Thin provisioning

A thin-provisioned volume or LUN is one for which storage is not reserved in advance. Instead, storage is allocated dynamically, as it is needed. Free space is released back to the storage system when data in the volume or LUN is deleted.

Suppose that your organization needs to supply 5,000 users with storage for home directories. You estimate that the largest home directories will consume 1 GB of space.

In this situation, you could purchase 5 TB of physical storage. For each volume that stores a home directory, you would reserve enough space to satisfy the needs of the largest consumers.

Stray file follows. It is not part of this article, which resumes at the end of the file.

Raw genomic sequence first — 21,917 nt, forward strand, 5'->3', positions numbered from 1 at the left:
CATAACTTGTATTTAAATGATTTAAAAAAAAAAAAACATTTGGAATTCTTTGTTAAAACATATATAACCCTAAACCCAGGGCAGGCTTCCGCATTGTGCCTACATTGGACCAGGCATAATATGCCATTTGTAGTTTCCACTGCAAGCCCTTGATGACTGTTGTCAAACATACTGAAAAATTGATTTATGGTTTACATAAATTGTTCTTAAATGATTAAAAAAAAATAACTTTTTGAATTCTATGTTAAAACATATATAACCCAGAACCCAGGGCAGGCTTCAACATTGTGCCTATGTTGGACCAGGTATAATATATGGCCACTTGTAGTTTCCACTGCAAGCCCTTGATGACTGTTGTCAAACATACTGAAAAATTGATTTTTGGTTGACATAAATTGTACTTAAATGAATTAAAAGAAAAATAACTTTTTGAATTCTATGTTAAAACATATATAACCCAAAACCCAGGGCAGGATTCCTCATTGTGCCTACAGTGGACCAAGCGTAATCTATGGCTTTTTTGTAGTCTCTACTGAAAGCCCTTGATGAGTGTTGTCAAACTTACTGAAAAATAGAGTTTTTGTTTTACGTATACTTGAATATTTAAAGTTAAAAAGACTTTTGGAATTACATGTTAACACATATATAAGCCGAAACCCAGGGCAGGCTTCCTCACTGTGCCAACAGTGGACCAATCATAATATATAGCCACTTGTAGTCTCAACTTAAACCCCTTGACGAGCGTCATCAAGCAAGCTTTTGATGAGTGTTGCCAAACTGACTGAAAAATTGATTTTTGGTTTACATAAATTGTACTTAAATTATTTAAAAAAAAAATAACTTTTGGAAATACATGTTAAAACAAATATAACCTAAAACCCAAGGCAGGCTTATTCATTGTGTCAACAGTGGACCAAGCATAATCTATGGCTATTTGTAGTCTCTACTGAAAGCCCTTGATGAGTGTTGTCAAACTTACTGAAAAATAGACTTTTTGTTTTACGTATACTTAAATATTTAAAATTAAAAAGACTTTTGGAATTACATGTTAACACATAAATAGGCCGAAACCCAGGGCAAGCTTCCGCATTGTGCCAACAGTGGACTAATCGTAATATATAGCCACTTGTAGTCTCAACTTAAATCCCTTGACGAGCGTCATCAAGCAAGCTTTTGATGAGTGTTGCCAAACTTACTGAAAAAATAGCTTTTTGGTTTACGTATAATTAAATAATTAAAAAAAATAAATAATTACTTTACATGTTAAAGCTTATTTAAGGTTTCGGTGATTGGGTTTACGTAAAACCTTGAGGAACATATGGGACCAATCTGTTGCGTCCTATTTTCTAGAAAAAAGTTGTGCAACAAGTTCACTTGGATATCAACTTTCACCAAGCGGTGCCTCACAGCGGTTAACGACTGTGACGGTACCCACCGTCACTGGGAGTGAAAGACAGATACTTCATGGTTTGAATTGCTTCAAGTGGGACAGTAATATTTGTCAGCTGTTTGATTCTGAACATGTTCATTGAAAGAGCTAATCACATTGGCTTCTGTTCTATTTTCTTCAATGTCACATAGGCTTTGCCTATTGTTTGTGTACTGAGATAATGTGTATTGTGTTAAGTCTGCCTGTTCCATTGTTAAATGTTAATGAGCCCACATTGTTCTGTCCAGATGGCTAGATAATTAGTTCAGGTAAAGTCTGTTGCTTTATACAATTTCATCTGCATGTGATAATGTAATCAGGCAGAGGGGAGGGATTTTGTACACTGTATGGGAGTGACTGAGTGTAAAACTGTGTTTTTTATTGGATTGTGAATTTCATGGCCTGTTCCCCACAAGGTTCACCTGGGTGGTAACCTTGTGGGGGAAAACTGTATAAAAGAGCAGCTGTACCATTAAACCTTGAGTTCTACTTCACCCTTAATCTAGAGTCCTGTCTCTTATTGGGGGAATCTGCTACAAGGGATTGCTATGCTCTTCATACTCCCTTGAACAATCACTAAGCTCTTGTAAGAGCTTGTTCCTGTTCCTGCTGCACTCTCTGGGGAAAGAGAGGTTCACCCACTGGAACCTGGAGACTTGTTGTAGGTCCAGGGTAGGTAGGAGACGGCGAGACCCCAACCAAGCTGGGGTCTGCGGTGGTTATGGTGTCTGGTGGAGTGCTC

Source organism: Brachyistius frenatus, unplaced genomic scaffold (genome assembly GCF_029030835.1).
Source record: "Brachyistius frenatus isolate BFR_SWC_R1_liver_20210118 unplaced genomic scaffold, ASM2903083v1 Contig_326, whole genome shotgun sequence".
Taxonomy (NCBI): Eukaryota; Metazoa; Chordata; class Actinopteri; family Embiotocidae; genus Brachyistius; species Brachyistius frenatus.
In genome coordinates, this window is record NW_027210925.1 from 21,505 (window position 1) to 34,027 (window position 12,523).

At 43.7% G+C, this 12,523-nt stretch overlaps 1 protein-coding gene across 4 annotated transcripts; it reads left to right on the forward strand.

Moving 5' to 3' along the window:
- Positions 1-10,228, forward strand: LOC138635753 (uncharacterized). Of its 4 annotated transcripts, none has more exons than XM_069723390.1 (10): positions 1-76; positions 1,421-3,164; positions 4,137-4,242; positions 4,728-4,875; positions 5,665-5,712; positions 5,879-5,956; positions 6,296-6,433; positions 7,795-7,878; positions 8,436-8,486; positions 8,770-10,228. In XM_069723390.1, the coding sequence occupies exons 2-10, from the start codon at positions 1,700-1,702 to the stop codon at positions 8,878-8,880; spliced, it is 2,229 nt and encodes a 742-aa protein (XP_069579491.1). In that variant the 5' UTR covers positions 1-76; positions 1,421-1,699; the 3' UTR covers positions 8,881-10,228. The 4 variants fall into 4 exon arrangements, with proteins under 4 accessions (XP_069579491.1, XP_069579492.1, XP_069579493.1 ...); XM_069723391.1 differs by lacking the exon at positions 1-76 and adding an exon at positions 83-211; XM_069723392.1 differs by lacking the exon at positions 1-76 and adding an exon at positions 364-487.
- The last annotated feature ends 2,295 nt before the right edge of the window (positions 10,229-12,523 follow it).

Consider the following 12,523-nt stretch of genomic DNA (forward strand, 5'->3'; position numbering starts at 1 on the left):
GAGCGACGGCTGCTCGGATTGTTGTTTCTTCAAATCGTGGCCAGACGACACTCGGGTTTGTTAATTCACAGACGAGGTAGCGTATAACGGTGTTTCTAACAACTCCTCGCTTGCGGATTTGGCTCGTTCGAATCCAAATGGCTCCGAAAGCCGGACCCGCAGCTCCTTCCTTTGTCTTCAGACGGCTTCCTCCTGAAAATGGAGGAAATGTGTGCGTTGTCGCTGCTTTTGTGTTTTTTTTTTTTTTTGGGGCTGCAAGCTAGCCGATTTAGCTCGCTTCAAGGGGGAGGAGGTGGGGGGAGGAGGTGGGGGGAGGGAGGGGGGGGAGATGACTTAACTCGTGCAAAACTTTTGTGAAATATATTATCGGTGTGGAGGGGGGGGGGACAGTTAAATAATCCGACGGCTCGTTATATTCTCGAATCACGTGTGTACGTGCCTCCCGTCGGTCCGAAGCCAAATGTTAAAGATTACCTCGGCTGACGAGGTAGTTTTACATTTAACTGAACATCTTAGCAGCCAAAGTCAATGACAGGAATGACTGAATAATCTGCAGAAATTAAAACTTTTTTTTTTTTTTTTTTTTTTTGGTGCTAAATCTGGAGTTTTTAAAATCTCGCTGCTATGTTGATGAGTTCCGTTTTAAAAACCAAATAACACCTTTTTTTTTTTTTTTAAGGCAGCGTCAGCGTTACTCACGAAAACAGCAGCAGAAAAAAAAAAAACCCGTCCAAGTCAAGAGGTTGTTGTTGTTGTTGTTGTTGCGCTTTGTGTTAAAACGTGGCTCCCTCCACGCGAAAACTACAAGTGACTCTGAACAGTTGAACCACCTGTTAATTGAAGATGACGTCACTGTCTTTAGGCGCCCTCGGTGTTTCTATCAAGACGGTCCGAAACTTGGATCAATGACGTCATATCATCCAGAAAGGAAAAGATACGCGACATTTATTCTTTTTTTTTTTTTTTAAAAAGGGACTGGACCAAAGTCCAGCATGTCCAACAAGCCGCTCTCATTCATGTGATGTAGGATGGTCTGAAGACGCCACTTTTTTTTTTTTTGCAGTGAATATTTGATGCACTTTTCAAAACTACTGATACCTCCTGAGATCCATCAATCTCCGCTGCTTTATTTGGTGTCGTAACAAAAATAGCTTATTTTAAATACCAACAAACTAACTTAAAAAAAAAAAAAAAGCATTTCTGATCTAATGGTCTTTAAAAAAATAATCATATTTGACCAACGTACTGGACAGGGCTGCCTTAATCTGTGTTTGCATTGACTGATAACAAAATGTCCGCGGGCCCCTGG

As a practical matter, however, you also know that home directory capacity requirements vary greatly across your community. For every large user of storage, there are ten who consume little or no space.

Thin provisioning allows you to satisfy the needs of the large storage consumers without having to purchase storage you might never use. Since storage space is not allocated until it is consumed, you can "overcommit" an aggregate of 2 TB by nominally assigning a size of 1 GB to each of the 5,000 volumes the aggregate contains.

As long as you are correct that there is a 10:1 ratio of light to heavy users, and as long as you take an active role in monitoring free space on the aggregate, you can be confident that volume writes won't fail due to lack of space.